Saturday, January 5, 2013

The Flat Side of Life

Happy New Year everyone! It is 2013 and we can all start fresh again. What is very exciting for me is that now I can´t say "Oh yes I had cancer last year." Instead I am nearing the 2 year mark in a few months and things seem to be going fairly well. I still cant believe that is was so long ago now. I have often thought back to what i was doing this time last year, the year before...I always do that. Get stuck in the past - call it my sentimental side. I also look back at pictures taken months before it all kicked off and think...hmmm I had this crazy nasty cancer then but I didn´t know it. I look so different to myself. There is a lightness to me, an innocence that is no longer there.  No one can deny that it has been a tough 2 years for all of us in team OBB and the weariness is sometimes even too much for even YSL touch eclat to hide! :)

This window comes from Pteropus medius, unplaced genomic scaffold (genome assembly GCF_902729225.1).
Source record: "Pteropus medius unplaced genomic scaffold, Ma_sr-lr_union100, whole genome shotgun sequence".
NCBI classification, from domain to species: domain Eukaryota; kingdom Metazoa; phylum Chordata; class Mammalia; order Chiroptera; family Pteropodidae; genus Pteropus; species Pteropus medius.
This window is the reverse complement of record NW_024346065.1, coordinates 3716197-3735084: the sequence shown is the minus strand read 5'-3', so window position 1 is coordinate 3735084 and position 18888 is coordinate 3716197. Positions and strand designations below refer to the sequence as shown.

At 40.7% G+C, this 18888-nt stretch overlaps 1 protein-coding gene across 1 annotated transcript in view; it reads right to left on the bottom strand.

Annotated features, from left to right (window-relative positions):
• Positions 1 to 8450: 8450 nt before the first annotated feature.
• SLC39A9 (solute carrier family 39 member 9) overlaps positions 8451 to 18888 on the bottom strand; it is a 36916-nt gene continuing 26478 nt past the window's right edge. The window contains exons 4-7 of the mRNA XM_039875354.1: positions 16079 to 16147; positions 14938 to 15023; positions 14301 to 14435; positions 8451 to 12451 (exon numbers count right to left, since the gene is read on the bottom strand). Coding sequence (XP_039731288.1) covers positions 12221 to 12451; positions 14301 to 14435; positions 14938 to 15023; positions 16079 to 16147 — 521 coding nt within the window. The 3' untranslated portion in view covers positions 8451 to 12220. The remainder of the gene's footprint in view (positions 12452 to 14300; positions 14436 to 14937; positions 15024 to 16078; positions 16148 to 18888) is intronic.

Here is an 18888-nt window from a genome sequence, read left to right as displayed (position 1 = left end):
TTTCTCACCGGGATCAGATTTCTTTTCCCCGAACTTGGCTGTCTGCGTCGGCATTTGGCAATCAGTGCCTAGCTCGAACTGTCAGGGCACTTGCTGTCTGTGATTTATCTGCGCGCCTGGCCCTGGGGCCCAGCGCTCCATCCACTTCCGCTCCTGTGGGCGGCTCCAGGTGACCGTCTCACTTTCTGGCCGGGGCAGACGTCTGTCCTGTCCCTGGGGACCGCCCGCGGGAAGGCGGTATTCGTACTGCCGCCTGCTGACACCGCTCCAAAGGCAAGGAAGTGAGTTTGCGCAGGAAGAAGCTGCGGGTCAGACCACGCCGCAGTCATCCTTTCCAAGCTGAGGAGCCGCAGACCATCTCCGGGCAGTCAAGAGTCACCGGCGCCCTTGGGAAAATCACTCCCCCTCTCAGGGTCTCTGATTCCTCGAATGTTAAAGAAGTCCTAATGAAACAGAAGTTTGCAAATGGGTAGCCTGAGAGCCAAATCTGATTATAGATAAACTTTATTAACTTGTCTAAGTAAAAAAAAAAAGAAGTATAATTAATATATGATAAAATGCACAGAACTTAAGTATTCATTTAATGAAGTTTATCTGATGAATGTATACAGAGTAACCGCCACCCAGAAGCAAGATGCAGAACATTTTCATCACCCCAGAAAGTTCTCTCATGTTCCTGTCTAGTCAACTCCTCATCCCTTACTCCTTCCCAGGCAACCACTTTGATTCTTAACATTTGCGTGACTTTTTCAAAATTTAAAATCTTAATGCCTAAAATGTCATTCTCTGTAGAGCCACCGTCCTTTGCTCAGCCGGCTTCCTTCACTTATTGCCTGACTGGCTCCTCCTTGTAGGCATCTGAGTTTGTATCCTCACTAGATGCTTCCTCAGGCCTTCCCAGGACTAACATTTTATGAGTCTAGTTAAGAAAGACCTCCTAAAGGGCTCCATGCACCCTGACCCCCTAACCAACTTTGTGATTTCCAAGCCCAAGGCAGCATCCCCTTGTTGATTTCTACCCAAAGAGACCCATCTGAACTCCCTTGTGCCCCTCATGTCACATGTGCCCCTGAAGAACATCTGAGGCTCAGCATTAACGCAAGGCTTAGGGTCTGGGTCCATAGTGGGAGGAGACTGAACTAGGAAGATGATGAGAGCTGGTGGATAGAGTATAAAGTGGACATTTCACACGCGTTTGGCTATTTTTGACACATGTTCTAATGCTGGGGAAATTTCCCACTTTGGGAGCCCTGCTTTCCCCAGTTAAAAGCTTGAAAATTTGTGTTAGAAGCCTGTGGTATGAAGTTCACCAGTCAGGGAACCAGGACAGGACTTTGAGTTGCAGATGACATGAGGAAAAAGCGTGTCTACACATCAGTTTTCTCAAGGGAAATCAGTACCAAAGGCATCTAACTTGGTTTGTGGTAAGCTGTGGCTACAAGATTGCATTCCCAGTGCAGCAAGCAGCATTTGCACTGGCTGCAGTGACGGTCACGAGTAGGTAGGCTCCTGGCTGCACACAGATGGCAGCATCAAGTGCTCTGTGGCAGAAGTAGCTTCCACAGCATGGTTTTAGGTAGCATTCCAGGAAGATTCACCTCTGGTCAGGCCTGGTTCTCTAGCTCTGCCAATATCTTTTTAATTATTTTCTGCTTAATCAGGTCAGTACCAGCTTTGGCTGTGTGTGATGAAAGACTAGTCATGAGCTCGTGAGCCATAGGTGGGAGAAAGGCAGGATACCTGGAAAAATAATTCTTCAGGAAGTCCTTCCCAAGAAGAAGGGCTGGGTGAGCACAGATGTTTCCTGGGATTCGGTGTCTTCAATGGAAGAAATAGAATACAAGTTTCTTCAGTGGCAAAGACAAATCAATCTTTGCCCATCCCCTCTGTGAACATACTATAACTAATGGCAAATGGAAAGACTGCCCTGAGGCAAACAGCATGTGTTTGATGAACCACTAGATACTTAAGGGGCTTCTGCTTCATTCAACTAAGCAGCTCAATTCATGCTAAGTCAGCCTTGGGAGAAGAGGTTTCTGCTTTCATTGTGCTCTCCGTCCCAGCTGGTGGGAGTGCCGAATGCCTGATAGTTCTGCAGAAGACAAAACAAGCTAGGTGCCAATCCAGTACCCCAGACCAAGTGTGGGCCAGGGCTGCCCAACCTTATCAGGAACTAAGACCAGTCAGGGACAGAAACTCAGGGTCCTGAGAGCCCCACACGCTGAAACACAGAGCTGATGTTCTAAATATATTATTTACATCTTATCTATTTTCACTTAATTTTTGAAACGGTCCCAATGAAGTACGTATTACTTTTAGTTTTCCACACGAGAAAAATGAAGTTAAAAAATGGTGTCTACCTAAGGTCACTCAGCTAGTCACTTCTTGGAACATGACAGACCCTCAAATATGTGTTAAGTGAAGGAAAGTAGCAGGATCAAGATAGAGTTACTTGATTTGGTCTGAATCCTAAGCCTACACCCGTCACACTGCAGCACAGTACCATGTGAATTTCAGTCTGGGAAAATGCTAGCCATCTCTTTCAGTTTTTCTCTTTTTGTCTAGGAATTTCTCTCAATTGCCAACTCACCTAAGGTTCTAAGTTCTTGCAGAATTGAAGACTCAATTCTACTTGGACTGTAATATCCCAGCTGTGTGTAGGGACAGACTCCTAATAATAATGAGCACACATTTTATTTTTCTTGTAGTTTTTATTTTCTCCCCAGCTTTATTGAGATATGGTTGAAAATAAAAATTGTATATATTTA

Recently my daughter, who just turned 3 on New Years day, informed me that I did not have any boobs. Now of course this was said in Norwegian as she has recently decided English was totally 2012.  She told me in a non chalant manner that pappa didnt have boobs, she didnt have any boobs, and mama didnt either but her aunty definitely did. I have not really talked about my C story with her but of course this was something I was expecting. Of course she knew mama had ouchies but she hadnt been totally aware of the anatomical differences between myself and other women. Now she knows that I am different. She even sometimes mimicks breastfeeding when she pretends to be a baby on my chest and I feel slightly awkward with my two big scars in the place where my breasts used to be. She also knows that her mama needs medicine for her pain and last week when she accompanied me to the hospital for a blood test, she proudly came home and told her pappa that she had taken mama to the hospital and she got an ouchie. She gently touched my arm and pulled the sleeve up to show the proof. How did she get so intuitive at the tender age of 3? Now I have told her that mama´s boobies got sick so she had to take them away to be okay again. She seemed satisfied with that explanation...for now. I know this conversation is far from over but the way i look at it - I am fortunate enough to be having this conversation at all. I am here to tell her my story in my own words so she can understand what she needs to and I can be there to fill in the blanks. There is less fear in that.